Anita O’Day and The Three Sounds (1963): Sounds crazy but after all these years of listening to Anita O’Day, I reach for this album most frequently. In 1962, O’Day was saddled with drug problems and just about through with her Verve contract. She only sings on about half of the songs here, with the Three Sounds providing instrumentals for the rest. There’s something addictive about O’Day’s detachment on this record; it’s the very rare sound of her “phoning it in,” which of course sounds better than most singers when they’re trying. I consider it Anita O’Day’s equivalent of Neil Young’s Tonight’s the Night, providing the most beautiful wrinkles in a wasted fabric. I’ve talked to other O’Day fanatics who have the same feeling of affinity for it. Worth seeking out.

 

Anita O’Day at Mister Kelly’s (1958): Recorded in her hometown of Chicago and opening with the rarely-heard verse of “But Not For Me,” this nice nightclub date is notable for containing three tunes by Joe and Eileen Albany: “I Have a Reason For Living,” “My Love For You,” and the poignant “Loneliness is a Well.” O’Day goes out of her way to introduce the composers on each of these songs, causing one to wonder exactly what kind of backroom deal she struck with the Albanys. The person who previously owned this LP wrote an exclamation point on the track listing after “The Song Is You,” but it’s actually kind of a wack closer. Still, a good live record.

 

An Evening With Anita O’Day (1956): Hell yes, a very great nightclub recording from early on in her Verve contract. Stellar guitar work by Tal Farlow and Barney Kessel runs a close second to O’Day’s own impeccable singing on songs like “From This Moment On” and “Let’s Fall In Love.” The recording quality is outstanding, the songs are well-chosen, and O’Day even chimes in with an original—“Anita’s Blues.” It’s amazing how perfect O’Day’s voice could be in concert.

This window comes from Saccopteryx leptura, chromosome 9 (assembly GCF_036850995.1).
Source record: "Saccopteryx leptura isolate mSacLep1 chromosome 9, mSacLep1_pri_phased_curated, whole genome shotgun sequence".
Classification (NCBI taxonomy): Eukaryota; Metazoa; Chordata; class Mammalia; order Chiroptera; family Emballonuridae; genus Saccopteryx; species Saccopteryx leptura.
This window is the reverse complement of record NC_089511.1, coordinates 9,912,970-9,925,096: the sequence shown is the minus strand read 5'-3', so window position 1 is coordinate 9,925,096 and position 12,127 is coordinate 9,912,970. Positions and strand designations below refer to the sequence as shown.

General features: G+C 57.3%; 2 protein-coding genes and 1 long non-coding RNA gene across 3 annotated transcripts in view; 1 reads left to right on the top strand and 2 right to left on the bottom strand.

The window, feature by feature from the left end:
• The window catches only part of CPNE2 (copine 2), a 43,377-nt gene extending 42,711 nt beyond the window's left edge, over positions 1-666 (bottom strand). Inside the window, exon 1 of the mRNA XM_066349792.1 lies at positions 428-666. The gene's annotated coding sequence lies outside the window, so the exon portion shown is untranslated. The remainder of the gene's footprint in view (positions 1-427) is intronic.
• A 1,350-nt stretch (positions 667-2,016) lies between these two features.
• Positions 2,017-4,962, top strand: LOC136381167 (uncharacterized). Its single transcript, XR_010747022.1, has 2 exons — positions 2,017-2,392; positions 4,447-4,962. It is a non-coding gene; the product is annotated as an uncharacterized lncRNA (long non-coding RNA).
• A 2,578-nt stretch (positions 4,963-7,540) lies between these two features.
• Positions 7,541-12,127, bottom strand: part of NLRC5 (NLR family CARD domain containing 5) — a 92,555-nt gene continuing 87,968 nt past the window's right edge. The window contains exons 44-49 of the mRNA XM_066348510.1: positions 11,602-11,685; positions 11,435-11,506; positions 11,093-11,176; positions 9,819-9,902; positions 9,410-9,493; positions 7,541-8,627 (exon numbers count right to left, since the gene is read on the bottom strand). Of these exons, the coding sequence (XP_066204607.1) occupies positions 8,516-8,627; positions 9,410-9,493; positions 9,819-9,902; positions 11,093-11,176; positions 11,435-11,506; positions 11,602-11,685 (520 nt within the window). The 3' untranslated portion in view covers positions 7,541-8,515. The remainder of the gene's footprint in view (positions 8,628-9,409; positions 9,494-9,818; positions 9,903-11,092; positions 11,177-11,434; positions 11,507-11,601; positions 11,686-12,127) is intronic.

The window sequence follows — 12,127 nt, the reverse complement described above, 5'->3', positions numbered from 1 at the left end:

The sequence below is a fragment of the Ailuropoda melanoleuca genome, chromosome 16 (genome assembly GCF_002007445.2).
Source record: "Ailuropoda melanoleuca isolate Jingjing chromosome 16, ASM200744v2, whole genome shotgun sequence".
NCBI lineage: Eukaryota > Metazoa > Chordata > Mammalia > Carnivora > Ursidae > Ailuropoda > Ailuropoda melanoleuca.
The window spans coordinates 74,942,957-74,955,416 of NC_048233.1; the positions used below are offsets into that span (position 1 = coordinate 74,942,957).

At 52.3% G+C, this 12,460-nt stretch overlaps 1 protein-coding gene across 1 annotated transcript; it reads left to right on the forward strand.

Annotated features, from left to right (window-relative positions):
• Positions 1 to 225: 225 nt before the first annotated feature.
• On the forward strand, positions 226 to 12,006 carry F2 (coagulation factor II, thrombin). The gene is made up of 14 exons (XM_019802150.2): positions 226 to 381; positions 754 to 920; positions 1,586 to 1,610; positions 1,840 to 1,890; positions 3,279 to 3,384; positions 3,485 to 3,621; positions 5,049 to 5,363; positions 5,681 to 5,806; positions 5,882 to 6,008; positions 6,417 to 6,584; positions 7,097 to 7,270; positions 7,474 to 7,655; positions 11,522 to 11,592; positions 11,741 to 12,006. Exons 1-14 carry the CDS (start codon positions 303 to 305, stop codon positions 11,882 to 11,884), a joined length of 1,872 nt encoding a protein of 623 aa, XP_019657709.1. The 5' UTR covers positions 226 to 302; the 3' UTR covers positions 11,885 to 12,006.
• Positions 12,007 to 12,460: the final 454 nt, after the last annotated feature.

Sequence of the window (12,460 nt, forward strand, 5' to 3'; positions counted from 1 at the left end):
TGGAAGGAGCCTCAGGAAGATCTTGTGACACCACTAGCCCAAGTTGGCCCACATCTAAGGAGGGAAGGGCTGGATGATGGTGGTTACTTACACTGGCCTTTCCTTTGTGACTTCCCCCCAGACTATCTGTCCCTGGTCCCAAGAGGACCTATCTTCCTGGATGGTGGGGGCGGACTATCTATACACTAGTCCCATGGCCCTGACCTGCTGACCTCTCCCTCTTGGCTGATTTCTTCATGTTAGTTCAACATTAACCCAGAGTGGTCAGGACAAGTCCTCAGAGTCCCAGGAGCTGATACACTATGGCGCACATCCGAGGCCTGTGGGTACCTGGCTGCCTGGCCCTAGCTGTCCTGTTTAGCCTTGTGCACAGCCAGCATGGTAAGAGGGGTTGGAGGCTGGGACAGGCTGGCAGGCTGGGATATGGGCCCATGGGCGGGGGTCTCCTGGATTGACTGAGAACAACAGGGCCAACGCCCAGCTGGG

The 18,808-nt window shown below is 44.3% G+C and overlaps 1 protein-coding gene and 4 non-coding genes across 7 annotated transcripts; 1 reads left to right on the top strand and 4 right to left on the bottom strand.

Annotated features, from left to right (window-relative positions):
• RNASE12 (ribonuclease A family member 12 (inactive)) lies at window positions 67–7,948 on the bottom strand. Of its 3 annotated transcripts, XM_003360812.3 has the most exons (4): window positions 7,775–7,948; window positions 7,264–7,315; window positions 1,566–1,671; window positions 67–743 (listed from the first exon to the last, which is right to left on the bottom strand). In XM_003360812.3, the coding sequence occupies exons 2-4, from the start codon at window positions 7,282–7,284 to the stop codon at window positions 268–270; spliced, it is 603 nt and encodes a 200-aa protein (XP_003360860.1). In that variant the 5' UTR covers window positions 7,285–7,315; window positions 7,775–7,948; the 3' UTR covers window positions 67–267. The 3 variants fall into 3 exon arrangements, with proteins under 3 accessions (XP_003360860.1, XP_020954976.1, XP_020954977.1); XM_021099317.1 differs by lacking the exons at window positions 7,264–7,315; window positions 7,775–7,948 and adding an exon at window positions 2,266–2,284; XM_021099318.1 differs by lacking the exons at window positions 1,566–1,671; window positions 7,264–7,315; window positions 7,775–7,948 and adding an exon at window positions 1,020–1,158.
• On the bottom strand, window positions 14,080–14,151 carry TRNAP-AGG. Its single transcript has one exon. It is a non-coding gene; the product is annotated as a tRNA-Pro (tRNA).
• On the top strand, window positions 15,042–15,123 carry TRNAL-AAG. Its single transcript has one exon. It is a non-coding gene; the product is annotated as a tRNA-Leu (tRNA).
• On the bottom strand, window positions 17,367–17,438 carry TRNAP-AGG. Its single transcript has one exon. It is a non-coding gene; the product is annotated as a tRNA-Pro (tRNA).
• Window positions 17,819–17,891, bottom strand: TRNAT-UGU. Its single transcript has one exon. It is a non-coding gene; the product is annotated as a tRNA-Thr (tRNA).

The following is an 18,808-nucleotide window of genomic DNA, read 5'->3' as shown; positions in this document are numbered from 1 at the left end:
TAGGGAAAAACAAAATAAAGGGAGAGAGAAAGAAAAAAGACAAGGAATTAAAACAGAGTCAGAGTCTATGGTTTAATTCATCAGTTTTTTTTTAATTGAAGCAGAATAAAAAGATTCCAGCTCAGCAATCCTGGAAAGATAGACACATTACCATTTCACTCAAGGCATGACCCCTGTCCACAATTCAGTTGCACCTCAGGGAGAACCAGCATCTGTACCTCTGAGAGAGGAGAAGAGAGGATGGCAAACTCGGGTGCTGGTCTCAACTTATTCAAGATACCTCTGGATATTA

Live Review: Whispertown 2000 at Susie’s House

Posted by on Nov 16, 2008

It was a good sign when Whispertown 2000 soundchecked with “Look at Miss Ohio,” but it just got better from there: tight, country-soul harmonies from the two frontgals; full-on kazoo solos; a drummer that astonishingly played guitar, drums and harmonica simultaneously; a bassist that managed to quote “Dazed and Confused” without malice; and basically a shitkickin’ good time. The two gals kinda reminded me of Those Darlins, and hey, didja hear one of ‘em is a Nagler? And that she was on Punky Brewster? No shit.

Polaroids, stitching, paintings and collage art hung on the walls, all of it excellent; cassettes and horses. Out in the kitchen, vegan cupcakes for sale, and the most gigantic mushroom I’ve ever seen in my life. Slung from a side door, $3 cocktails mixed on the spot. Dancing in the halls. “Bring it on Home to Me” on the stereo. (Thanks for the Darondo tip, Nick.)

All in all, a sweet way for the residents of the house to go out with a bang, seeing as they hafta move at the end of the month. And a fine way for Paul Haile and Lauren Harkins from Not to Reason Why to celebrate their just-announced engagement—the diamond ring was busted out on Saturday at Crane Creek Park! Congratulations, you crazy kids.

Live Review: Marnie Stern’s Kissing Booth

Posted by on Nov 15, 2008 41 Comments

I had heard about Marnie Stern’s Kissing Booth idea a couple hours before tonight’s show with Gang Gang Dance in San Francisco, and sure enough, when we arrived at Bimbo’s, we discovered this sign at the merch stand:

Now that’s what I’m talkin’ about!

Apparently, in addition to the speeding tickets, some seatbelt violations were involved as well, which can get pretty expensive (“Michigan, man,” said Stern). Discriminating kissers will note the detailed price breakdown: $3 for a peck on the cheek, $10 for full lips, and $100 for the big-spender French kiss.

So — were there any takers?

At the end of Marnie Stern’s set, a sizable group of people crowded around her side of the stage, declaring their love and asking for hugs. But to my dismay, I went out in the lobby later on and witnessed a similar group of people just, uh, standing around. And though the kissing offer was literally on the table, they were just, uh, awkwardly talking to Marnie Stern. And, um, buying a shirt, I guess. And, do you. . . think I could have another hug?